3 Likewise, teach the older women to be reverent in the way they live, not to be slanderers or addicted to much wine, but to teach what is good. 4 Then they can urge the younger women to love their husbands and children, 5 to be self-controlled and pure, to be busy at home, to be kind, and to be subject to their husbands, so that no one will malign the word of God. NIV
3 Likewise, tell the older women to behave the way people leading a holy life should. They shouldn’t be slanderers or slaves to excessive drinking. They should teach what is good, 4 thus training the younger women to love their husbands and children, 5 to be self-controlled and pure, to take good care of their homes and submit to their husbands. In this way, God’s message will not be brought into disgrace. CJB
What does it mean? How do we obey it in real life?
We have talked about the need to pass the torch, to mentor and to be mentored. We have all agreed that we ought to support, encourage, and teach each other. We should give out of the riches we have been given. But we have not so far discussed what we are supposed to teach, the real subject of this passage –the reason it’s in the Bible
Elisabeth Elliot on Titus 2:3-5:
“It would help younger women to know there are a few listening ears when they don’t know what to do with an uncommunicative husband, a 25-pound turkey, or a two-year-old’s tantrum.
It is doubtful that the Apostle Paul had in mind Bible classes or seminars or books when he spoke of teaching younger women. He meant the simple things, the everyday example, the willingness to take time from one’s own concerns to pray with the anxious mother, to walk with her the way of the cross—with its tremendous demands of patience, selflessness, lovingkindness—and to show her, in the ordinariness of Monday through Saturday, how to keep a quiet heart.
You don’t have to be a mother or a mother-in-law to apply Titus 2:3-5. Just take a look around and you will find many motherless women in need of that listening ear and practical advice. Give them a call. Offer to babysit or make a meal. Be their friend. “Show her, in the ordinariness of Monday through Saturday, how to keep a quiet heart” so that she “may glimpse the mystery of charity and the glory of womanhood.”
(Elisabeth Elliot, “A Woman’s Mandate,” from Family Practice, ed. R.C. Sproul, Jr. (Phillipsbur, N.J.: P&R Publishing, 2001), p 62.
I agree. It is so important that we love our sisters in Christ by serving them and working for their practical good. And mentoring relationships often begin in small acts of service.
But I would like to add that we are also called to teach intellectual substance in an intentional, yet organic manner. In the same way that we are all called to share the truth of the gospel, we should be equipping ourselves and then looking for opportunities to open up so that we can walk in and teach.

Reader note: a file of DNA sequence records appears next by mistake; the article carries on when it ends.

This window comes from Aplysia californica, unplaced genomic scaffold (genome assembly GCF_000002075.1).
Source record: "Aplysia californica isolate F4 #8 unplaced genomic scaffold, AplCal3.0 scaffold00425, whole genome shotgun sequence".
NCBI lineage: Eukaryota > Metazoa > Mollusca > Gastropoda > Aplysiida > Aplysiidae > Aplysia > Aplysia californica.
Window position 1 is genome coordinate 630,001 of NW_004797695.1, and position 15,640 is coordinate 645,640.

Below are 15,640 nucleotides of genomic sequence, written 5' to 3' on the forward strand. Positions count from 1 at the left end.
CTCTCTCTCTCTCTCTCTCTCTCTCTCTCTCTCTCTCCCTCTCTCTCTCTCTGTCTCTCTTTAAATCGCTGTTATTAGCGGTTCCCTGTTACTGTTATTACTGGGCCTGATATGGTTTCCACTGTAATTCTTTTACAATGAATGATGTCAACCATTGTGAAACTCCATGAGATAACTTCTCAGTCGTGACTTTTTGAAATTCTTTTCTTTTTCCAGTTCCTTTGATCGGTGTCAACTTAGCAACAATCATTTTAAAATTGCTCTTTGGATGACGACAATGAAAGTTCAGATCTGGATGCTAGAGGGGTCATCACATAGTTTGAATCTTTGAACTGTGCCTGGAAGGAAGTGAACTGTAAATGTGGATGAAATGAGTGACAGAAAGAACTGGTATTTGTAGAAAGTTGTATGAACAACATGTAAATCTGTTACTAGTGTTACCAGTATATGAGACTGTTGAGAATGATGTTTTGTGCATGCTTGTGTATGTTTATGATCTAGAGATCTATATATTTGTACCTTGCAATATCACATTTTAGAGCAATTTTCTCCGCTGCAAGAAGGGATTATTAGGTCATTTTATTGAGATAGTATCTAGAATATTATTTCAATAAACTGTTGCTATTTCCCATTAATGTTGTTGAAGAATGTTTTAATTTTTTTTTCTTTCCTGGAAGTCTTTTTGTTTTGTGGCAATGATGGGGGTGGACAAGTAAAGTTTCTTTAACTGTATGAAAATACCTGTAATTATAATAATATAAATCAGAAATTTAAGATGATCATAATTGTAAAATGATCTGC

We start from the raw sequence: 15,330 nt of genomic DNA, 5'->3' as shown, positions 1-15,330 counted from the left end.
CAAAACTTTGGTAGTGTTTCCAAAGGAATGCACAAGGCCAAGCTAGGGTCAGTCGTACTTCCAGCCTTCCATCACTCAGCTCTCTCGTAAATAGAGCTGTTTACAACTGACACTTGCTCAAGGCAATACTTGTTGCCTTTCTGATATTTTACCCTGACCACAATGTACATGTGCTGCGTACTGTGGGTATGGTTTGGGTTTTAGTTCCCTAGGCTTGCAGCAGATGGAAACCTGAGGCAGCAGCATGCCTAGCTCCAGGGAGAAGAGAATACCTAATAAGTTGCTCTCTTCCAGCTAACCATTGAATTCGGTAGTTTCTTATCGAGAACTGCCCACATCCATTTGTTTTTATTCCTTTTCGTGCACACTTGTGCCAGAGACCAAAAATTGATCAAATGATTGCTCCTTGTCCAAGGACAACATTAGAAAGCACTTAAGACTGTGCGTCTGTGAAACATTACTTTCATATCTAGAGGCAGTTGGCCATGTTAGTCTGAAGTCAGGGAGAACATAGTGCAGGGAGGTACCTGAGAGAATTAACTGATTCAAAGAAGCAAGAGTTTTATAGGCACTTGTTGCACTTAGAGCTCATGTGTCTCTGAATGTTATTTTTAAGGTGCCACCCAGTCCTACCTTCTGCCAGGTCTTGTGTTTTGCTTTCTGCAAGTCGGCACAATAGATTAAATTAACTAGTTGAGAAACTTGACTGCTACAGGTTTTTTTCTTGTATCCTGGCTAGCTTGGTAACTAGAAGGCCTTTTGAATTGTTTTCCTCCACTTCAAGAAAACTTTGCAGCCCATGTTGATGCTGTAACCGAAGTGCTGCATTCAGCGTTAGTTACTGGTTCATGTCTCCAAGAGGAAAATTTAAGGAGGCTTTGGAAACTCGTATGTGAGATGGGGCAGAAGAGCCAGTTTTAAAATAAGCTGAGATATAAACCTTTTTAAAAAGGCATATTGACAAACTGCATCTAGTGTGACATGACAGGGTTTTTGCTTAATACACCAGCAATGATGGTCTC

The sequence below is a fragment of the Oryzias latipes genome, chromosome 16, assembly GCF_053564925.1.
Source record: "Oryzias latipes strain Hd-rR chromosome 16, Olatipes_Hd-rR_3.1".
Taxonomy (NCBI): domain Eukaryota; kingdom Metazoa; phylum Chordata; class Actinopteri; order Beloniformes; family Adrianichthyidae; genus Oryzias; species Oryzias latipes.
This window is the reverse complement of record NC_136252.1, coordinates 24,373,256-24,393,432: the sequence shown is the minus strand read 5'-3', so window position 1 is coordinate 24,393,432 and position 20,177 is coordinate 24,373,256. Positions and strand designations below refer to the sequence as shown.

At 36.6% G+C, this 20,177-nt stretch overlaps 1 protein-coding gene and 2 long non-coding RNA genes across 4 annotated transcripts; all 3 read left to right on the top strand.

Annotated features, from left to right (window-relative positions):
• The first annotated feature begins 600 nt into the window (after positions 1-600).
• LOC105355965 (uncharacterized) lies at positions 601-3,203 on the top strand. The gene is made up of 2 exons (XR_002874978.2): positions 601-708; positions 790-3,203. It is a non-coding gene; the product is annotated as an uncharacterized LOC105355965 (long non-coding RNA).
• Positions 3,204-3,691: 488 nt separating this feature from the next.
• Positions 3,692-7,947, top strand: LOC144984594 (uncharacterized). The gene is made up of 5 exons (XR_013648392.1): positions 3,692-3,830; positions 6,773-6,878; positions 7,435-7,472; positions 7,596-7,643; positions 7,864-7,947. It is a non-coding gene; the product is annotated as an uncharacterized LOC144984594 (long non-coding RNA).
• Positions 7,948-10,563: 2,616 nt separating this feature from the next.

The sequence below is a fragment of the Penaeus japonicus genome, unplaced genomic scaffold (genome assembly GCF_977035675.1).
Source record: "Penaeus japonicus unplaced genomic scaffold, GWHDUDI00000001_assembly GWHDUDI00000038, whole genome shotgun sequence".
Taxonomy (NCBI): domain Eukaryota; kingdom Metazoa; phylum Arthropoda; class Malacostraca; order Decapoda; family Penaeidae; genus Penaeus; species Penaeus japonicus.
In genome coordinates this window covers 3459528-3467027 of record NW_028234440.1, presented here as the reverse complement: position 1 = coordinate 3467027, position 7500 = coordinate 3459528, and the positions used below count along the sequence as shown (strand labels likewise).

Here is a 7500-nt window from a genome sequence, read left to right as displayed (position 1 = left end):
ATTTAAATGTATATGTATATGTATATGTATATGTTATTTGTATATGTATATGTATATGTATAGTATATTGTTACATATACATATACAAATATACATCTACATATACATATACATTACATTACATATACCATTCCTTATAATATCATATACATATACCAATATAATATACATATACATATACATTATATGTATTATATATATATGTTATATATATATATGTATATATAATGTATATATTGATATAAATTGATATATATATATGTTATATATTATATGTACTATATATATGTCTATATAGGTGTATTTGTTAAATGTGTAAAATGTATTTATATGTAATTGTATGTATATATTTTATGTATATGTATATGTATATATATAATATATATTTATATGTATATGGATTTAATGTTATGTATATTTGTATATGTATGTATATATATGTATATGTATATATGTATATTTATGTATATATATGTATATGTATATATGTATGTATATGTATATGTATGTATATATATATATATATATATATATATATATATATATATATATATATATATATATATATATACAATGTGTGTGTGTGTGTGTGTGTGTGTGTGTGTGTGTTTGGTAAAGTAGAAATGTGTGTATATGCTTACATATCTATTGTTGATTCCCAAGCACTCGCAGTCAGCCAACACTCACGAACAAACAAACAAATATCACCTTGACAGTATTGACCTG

I Peter 3:15 says, “Always be prepared to give an answer to everyone who asks you to give the reason for the hope that you have.”
The reason for the hope I have as a believer is also the reason why I do what I do, and for why I live my life the way I do. Our lives ought to demonstrate what we truly believe, and in fact they do.
There are foundations to be laid, premises to establish. There are also strongholds to be torn down. The world all around us is relentlessly tearing apart the family, and you, Mom. Minimizing you, calling you a myth, demoralizing you.
So let’s follow the instructions we know we can trust. First of all, the instructions for the older women:
to be reverent in the way they live
not to be slanderers
or addicted to much wine
but to teach what is good
It doesn’t seem too difficult—I shouldn’t be a malicious gossip or an alcoholic—easy!
Wait. “To be reverent and to teach what is good” sets the bar pretty high. These require a singular state of mind where a woman is focused on the Lord and His call on her, day-to-day in real time. These older women had to have accomplished that which they were to teach. They had been living their faith.
Having established the requirements for an older woman teacher, the text tells us what these women are to teach.
Then they can urge the younger women to:
Love their husbands and children
to be self-controlled
to be busy at home
to be kind
and to be subject to their husbands
so that no one will malign the word of God.
Since they were to teach these things, the younger women must have needed instruction in these tasks.
Don’t we still need these instructions?
Do we not need reminders to consistently love our husbands? Is it natural to love when we feel it, or to love consistently?
Do we not need some accountability to stay pure in our current culture?
Are we human beings prone to laziness and carelessness? Do we not need encouragement to make our houses into homes?
Do we need someone to share with us a vision for cultivating our homes and families?
Are we always kind? Do we tend to serve ourselves?
Do we need encouragement to be subject to our husbands? Do we need to understand why that makes sense, in contrast to the culture we live in? Don’t we need the example of women who are joyfully submissive while freely sharing their gifts for the benefit of their families?
And finally, do we need reminders every minute that we are constantly representing God in this world?
The ultimate object is that God would not be maligned. How we represent God is of ultimate importance. It’s always about Him.
Prepare to give a reason for why you live the way you do. Be ready to share your hard-won insights on cultivating relationships within your family; on how and why to live on your husband’s income; on why you have adopted Biblical roles in your marriage; on discipling your children consistently; on how you teach your children not to conform to this culture.
You are a wellspring of philosophical support and encouragement. You can live Titus 2.
I say we get busy.